One good thing about Social Security is that you're not required to claim benefits at one specific age. Rather, you get a fairly lengthy window to sign up that begins at age 62 and ends at age 70. (In fact, technically, you can file for benefits beyond your 70th birthday, but there's no financial incentive to do so).

But having choices can sometimes backfire on you -- namely, if you wind up making the wrong one. Such is the conundrum many seniors face.

See, filing for Social Security at the earliest possible age of 62 is tempting. That way, you get your benefits sooner, and you can use that money to buy yourself more financial flexibility later in life. The problem with claiming benefits at 62, however, is that you'll end up reducing them on a permanent basis.

Four Social Security cards lying on each other

Image source: Getty Images.

You're not entitled to your full monthly Social Security benefit based on your earnings history until you reach full retirement age, or FRA. FRA is either 66, 67, or somewhere in between, depending on the year you were born. Many seniors are advised to shy away from claiming benefits before FRA to avoid slashing them, and for some, delaying past FRA makes sense, since that means boosting those benefits by 8% a year, up until age 70, at which point increases no longer accrue.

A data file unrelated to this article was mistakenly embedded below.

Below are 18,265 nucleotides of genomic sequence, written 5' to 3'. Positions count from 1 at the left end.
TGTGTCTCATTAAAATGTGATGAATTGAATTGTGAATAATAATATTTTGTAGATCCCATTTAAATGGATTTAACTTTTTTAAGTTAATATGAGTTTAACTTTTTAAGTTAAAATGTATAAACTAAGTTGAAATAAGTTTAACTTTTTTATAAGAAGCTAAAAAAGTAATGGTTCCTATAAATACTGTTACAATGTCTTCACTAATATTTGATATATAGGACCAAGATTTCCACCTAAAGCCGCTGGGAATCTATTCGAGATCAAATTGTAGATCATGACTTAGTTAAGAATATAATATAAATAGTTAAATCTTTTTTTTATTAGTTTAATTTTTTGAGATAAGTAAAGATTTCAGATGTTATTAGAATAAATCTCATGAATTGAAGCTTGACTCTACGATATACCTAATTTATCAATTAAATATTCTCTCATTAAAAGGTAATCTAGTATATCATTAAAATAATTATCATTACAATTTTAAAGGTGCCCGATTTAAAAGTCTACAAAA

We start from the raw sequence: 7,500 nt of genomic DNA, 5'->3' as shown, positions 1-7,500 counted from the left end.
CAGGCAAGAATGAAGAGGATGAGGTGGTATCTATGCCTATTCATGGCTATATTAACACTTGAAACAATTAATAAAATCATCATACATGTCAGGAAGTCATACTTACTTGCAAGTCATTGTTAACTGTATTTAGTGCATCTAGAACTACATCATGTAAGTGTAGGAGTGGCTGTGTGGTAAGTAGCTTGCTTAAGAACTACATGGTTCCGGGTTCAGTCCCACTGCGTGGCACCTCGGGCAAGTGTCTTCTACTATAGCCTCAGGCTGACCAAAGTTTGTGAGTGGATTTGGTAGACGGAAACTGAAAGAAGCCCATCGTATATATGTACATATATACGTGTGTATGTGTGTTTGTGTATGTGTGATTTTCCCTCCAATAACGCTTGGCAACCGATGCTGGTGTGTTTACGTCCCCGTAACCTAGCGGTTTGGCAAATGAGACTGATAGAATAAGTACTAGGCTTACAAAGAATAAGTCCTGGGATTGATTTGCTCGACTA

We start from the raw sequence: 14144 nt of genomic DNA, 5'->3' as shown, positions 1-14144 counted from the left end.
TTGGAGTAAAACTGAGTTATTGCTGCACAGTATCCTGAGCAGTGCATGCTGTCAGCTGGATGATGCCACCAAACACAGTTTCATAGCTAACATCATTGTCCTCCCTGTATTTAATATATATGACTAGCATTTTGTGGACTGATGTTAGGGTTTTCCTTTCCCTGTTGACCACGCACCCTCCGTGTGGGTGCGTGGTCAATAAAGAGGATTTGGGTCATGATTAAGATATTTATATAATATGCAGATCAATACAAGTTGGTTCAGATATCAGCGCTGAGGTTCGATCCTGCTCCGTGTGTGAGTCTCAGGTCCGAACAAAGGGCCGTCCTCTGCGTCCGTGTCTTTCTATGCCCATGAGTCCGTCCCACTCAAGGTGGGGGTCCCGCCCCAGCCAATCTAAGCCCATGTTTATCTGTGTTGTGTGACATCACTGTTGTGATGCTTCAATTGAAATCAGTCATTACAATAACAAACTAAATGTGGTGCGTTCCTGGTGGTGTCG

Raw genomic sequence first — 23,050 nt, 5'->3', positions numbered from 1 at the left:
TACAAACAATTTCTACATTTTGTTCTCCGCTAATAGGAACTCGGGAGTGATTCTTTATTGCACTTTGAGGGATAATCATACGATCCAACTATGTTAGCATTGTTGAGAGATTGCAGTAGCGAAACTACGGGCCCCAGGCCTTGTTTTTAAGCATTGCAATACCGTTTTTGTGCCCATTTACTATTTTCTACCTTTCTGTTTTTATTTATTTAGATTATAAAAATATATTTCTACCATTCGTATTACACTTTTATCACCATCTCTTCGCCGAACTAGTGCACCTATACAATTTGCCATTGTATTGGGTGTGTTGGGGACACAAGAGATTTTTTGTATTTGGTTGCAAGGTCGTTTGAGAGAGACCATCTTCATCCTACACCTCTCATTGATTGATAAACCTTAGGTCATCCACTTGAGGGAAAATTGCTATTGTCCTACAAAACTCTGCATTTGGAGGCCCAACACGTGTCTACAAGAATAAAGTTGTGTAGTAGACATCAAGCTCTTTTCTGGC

Despite all of this, 62 remains the most popular age to sign up for Social Security. But is claiming benefits that early a mistake?

Weighing your options

Is chocolate the best ice cream flavor, or is it vanilla? Well, it depends whom you ask. That's also the way you should think about filing for Social Security early.

Is claiming benefits at 62 a poor choice? Maybe, if you don't have much in the way of retirement savings and you anticipate being heavily reliant on those benefits to pay the bills once you stop working.

But in other scenarios, filing for Social Security at 62 isn't unwise. If your health is very poor as retirement nears and you fear you won't live a long life, claiming benefits at 62 could end up putting more money in your pocket in the course of your lifetime. And if you're planning to use that money to start a business or invest, it could end up making you richer over time.

Furthermore, in some cases, seniors have no choice but to file for Social Security at 62. If you lose your job at that age, for example, you may need those benefits to pay your living expenses or otherwise risk a pile of unhealthy debt.

Therefore, don't ask whether claiming Social Security at 62 is a mistake; figure out whether it's a mistake for you. You may have a perfectly good reason to sign up for benefits as early as possible, despite the reduction you'll face, so think about your own circumstances rather than worry about what's best for the average senior. In fact, the whole reason the Social Security Administration gives you a choice as to when to sign up is that it recognizes that different people have different needs. And if you take the time to think things through, you're likely to end up claiming benefits at exactly the right time -- whatever that means for you.